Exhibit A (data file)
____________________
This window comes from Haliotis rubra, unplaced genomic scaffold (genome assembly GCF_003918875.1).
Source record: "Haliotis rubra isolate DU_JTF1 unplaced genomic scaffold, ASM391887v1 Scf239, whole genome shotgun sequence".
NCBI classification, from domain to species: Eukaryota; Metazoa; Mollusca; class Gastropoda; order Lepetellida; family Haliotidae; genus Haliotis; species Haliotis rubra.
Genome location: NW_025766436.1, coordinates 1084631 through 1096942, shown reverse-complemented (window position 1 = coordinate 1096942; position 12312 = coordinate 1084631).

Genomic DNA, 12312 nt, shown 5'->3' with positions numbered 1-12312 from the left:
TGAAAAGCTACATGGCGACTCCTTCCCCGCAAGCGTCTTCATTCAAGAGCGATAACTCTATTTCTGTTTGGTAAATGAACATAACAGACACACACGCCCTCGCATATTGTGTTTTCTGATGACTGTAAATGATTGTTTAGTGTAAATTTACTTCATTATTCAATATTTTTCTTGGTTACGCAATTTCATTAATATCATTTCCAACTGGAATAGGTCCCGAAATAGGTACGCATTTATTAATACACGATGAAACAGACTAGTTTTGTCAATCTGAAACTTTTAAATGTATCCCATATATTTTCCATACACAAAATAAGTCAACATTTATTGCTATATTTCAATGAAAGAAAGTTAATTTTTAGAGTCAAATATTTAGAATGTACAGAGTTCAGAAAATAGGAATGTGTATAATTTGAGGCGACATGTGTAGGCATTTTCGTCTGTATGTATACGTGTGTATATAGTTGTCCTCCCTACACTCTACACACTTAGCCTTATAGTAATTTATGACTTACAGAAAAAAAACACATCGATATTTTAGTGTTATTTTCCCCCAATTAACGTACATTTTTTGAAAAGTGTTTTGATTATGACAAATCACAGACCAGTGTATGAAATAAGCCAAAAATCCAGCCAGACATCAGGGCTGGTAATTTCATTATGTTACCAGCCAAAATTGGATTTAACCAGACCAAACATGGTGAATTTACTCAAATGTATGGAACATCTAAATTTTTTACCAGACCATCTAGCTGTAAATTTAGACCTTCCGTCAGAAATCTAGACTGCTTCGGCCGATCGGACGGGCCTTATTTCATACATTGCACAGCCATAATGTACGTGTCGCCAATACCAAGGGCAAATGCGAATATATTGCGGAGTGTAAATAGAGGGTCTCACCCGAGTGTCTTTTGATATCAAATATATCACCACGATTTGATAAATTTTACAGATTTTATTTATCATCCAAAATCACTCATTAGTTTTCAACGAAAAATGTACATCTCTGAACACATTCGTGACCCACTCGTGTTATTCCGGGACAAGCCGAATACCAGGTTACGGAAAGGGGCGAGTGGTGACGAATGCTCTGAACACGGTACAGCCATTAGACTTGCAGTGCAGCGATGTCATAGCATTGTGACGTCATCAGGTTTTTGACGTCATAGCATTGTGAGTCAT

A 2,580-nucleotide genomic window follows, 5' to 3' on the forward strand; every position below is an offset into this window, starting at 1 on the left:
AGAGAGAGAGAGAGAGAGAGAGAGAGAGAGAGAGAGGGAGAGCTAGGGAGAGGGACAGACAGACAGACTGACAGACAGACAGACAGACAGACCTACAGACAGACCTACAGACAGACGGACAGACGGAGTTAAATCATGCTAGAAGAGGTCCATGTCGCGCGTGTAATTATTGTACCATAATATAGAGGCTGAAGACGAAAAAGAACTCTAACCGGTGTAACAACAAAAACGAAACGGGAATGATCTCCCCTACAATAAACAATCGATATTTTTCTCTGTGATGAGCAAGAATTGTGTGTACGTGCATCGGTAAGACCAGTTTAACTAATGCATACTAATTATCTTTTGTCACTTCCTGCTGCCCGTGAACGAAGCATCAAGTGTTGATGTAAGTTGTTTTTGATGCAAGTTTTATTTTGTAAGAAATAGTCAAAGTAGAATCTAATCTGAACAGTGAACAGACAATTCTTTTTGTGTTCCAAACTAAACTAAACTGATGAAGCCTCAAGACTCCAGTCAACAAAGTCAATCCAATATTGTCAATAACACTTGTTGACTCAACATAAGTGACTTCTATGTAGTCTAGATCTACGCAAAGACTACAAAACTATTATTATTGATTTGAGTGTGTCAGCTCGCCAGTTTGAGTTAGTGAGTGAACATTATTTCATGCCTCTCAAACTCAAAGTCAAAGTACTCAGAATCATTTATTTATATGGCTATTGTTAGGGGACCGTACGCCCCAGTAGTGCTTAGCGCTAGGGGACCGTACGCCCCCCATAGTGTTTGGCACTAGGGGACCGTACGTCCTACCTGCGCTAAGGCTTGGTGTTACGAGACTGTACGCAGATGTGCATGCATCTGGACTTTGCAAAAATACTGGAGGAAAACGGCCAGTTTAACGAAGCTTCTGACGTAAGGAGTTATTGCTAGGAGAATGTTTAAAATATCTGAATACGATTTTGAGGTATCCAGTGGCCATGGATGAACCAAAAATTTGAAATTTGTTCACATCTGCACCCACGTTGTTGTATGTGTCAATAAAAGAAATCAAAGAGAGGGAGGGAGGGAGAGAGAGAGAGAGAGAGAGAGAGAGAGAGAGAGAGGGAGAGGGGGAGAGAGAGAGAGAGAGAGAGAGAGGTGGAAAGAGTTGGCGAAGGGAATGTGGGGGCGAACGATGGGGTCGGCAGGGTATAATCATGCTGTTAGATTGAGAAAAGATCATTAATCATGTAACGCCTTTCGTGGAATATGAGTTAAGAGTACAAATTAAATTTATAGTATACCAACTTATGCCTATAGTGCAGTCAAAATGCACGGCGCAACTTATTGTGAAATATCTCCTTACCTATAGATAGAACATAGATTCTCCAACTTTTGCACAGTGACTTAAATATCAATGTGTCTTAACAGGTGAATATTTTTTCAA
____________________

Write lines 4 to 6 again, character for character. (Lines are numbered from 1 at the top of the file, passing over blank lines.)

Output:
Genome location: NW_025766436.1, coordinates 1084631 through 1096942, shown reverse-complemented (window position 1 = coordinate 1096942; position 12312 = coordinate 1084631).

Genomic DNA, 12312 nt, shown 5'->3' with positions numbered 1-12312 from the left:
TGAAAAGCTACATGGCGACTCCTTCCCCGCAAGCGTCTTCATTCAAGAGCGATAACTCTATTTCTGTTTGGTAAATGAACATAACAGACACACACGCCCTCGCATATTGTGTTTTCTGATGACTGTAAATGATTGTTTAGTGTAAATTTACTTCATTATTCAATATTTTTCTTGGTTACGCAATTTCATTAATATCATTTCCAACTGGAATAGGTCCCGAAATAGGTACGCATTTATTAATACACGATGAAACAGACTAGTTTTGTCAATCTGAAACTTTTAAATGTATCCCATATATTTTCCATACACAAAATAAGTCAACATTTATTGCTATATTTCAATGAAAGAAAGTTAATTTTTAGAGTCAAATATTTAGAATGTACAGAGTTCAGAAAATAGGAATGTGTATAATTTGAGGCGACATGTGTAGGCATTTTCGTCTGTATGTATACGTGTGTATATAGTTGTCCTCCCTACACTCTACACACTTAGCCTTATAGTAATTTATGACTTACAGAAAAAAAACACATCGATATTTTAGTGTTATTTTCCCCCAATTAACGTACATTTTTTGAAAAGTGTTTTGATTATGACAAATCACAGACCAGTGTATGAAATAAGCCAAAAATCCAGCCAGACATCAGGGCTGGTAATTTCATTATGTTACCAGCCAAAATTGGATTTAACCAGACCAAACATGGTGAATTTACTCAAATGTATGGAACATCTAAATTTTTTACCAGACCATCTAGCTGTAAATTTAGACCTTCCGTCAGAAATCTAGACTGCTTCGGCCGATCGGACGGGCCTTATTTCATACATTGCACAGCCATAATGTACGTGTCGCCAATACCAAGGGCAAATGCGAATATATTGCGGAGTGTAAATAGAGGGTCTCACCCGAGTGTCTTTTGATATCAAATATATCACCACGATTTGATAAATTTTACAGATTTTATTTATCATCCAAAATCACTCATTAGTTTTCAACGAAAAATGTACATCTCTGAACACATTCGTGACCCACTCGTGTTATTCCGGGACAAGCCGAATACCAGGTTACGGAAAGGGGCGAGTGGTGACGAATGCTCTGAACACGGTACAGCCATTAGACTTGCAGTGCAGCGATGTCATAGCATTGTGACGTCATCAGGTTTTTGACGTCATAGCATTGTGAGTCAT